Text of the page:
Another class of useful hole-transporting materials includes polycyclic aromatic compounds as described in EP 1 009 041. In addition, polymeric hole-transporting materials can be used such as poly(N-vinylcarbazole) (PVK), polythiophenes, polypyrrole, polyaniline, and copolymers such as poly(3,4-ethylenedioxythiophene)/poly(4-styrenesulfonate) also called PEDOT/PSS.
Light-Emitting Layer (LEL)
As more fully described in U.S. Pat. Nos. 4,769,292 and 5,935,721, the light-emitting layer (LEL) 109 of the organic EL element comprises a luminescent or fluorescent material where electroluminescence is produced as a result of electron-hole pair recombination in this region. The light-emitting layer can be comprised of a single material, but more commonly consists of a host material doped with a guest compound or compounds where light emission comes primarily from the dopant and can be of any color. The host materials in the light-emitting layer can be an electron-transporting material, as defined below, a hole-transporting material, as defined above, or another material or combination of materials that support hole-electron recombination. The dopant is usually chosen from highly fluorescent dyes, but phosphorescent compounds, e.g., transition metal complexes as described in WO 98/55561, WO 00/18851, WO 00/57676, and WO 00/70655 are also useful. Dopants are typically coated as 0.01 to 10% by weight into the host material. Iridium complexes of phenylpyridine and its derivatives are particularly useful luminescent dopants. Polymeric materials such as polyfluorenes and polyvinylarylenes (e.g., poly(p-phenylenevinylene), PPV) can also be used as the host material. In this case, small molecule dopants can be molecularly dispersed into the polymeric host, or the dopant could be added by copolymerizing a minor constituent into the host polymer.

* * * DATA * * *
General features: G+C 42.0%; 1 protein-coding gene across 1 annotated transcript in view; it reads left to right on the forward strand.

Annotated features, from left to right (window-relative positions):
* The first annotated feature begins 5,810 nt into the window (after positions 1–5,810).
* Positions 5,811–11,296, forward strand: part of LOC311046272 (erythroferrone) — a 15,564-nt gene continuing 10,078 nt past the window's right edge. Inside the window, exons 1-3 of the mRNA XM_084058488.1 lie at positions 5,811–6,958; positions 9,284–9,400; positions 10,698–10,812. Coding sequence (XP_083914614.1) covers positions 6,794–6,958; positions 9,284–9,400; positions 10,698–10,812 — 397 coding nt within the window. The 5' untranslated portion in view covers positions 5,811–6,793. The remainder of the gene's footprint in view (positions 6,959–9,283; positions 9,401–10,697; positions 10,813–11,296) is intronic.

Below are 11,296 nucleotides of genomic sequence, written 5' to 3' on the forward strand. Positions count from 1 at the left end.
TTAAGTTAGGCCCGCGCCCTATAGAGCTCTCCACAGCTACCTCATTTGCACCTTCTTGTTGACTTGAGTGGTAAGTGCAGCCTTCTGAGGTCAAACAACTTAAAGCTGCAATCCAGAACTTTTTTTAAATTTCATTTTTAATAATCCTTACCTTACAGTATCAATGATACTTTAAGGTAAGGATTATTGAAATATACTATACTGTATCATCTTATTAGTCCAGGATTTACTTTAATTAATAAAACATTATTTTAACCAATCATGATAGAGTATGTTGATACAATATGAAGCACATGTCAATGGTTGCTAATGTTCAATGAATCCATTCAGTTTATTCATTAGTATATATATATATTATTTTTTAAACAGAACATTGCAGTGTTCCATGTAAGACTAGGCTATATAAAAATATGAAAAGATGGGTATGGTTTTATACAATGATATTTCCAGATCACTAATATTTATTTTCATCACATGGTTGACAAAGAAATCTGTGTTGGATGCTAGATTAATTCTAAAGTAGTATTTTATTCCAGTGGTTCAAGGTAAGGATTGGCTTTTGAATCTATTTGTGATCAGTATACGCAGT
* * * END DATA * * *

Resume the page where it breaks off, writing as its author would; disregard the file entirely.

An important relationship for choosing a dye as a dopant is a comparison of the bandgap potential which is defined as the energy difference between the highest occupied molecular orbital and the lowest unoccupied molecular orbital of the molecule. For efficient energy transfer from the host to the dopant molecule, a necessary condition is that the band gap of the dopant is smaller than that of the host material.
Host and emitting molecules known to be of use include, but are not limited to, those disclosed in U.S. Pat. No. 4,769,292, U.S. Pat. No. 5,141,671, U.S. Pat. No. 5,150,006, U.S. Pat. No. 5,151,629, U.S. Pat. No. 5,405,709, U.S. Pat. No. 5,484,922, U.S. Pat. No. 5,593,788, U.S. Pat. No. 5,645,948, U.S. Pat. No. 5,683,823, U.S. Pat. No. 5,755,999, U.S. Pat. NO. 5,928,802, U.S. Pat. No. 5,935,720, U.S. Pat. No. 5,935,721, and U.S. Pat. No. 6,020,078.
Metal complexes of 8-hydroxyquinoline and similar oxine derivatives constitute one class of useful host compounds capable of supporting electroluminescence, and are particularly suitable. Illustrative of useful chelated oxinoid compounds are the following:
Other classes of useful host materials include, but are not limited to: derivatives of anthracene, such as 9,10-di-(2-naphthyl)anthracene and derivatives thereof, distyrylarylene derivatives as described in U.S. Pat. No. 5,121,029, and benzazole derivatives, for example, 2,2′,2″-(1,3,5-phenylene)tris[1-phenyl-1H-benzimidazole].